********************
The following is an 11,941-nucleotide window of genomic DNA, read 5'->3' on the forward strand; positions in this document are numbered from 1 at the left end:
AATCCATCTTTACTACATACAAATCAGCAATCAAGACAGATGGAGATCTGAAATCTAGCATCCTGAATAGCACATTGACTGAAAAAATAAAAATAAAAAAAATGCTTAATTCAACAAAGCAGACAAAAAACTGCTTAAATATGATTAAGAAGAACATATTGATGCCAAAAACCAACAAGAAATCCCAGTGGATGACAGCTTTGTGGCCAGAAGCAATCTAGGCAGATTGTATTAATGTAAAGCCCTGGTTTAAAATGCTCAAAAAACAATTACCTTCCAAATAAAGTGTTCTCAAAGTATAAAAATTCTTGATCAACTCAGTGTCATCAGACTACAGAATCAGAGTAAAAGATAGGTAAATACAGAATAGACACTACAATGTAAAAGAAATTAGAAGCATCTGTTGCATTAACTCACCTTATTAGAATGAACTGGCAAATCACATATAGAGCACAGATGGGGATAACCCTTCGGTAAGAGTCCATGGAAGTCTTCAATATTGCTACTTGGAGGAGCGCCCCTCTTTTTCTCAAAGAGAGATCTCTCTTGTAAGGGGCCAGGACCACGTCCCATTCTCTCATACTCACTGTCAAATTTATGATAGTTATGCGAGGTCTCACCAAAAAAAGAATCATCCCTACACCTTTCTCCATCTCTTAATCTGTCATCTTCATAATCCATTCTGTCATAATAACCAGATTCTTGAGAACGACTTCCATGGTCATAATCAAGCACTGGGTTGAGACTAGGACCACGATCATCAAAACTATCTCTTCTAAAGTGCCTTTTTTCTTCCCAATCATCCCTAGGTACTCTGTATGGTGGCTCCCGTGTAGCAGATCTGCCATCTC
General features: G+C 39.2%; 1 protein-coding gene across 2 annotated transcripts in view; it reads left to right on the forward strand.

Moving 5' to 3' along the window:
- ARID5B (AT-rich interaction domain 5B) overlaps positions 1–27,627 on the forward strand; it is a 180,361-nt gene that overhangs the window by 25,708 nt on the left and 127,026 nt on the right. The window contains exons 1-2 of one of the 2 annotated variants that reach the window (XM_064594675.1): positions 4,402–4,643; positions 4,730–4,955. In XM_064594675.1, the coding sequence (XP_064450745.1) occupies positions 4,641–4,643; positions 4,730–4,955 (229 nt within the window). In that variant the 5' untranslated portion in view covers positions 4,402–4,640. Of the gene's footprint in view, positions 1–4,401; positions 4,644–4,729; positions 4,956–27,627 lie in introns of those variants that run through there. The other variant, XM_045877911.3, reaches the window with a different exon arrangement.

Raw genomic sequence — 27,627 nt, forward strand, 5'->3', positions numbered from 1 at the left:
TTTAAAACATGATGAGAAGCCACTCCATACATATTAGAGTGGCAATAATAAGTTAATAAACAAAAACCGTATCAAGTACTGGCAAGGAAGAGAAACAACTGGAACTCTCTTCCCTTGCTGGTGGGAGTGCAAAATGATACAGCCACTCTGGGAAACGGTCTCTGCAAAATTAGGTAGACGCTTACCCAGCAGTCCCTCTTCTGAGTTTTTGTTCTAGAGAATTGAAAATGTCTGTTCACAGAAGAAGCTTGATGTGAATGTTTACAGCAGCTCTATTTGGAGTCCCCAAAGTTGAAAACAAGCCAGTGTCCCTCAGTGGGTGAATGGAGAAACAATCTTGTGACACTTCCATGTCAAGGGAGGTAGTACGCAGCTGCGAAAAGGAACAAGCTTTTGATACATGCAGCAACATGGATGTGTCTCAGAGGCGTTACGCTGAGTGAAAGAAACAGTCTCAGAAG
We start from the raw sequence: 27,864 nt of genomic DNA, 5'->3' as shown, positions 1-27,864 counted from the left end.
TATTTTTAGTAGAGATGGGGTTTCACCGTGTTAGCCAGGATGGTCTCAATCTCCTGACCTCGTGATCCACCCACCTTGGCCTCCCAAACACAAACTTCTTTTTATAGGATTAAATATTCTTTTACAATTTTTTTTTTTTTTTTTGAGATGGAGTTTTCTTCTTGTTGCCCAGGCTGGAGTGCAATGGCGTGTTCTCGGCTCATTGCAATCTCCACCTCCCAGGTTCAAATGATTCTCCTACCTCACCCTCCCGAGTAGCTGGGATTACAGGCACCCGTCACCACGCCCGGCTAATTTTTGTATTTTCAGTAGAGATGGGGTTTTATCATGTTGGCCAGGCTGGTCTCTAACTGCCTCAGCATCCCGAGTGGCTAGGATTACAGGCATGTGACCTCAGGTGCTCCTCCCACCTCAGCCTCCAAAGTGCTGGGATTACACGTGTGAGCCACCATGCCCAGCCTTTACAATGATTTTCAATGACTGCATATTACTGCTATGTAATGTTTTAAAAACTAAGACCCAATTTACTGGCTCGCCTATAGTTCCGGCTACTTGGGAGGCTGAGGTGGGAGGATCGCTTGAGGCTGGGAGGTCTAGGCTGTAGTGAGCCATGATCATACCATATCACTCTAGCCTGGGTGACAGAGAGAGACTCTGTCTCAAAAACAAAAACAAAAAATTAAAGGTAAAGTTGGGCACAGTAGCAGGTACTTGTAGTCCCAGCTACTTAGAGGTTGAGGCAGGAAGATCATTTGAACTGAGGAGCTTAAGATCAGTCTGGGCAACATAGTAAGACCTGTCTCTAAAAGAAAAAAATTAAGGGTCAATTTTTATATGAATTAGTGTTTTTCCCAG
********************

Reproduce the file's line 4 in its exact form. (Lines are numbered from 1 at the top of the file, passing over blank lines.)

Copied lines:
Moving 5' to 3' along the window: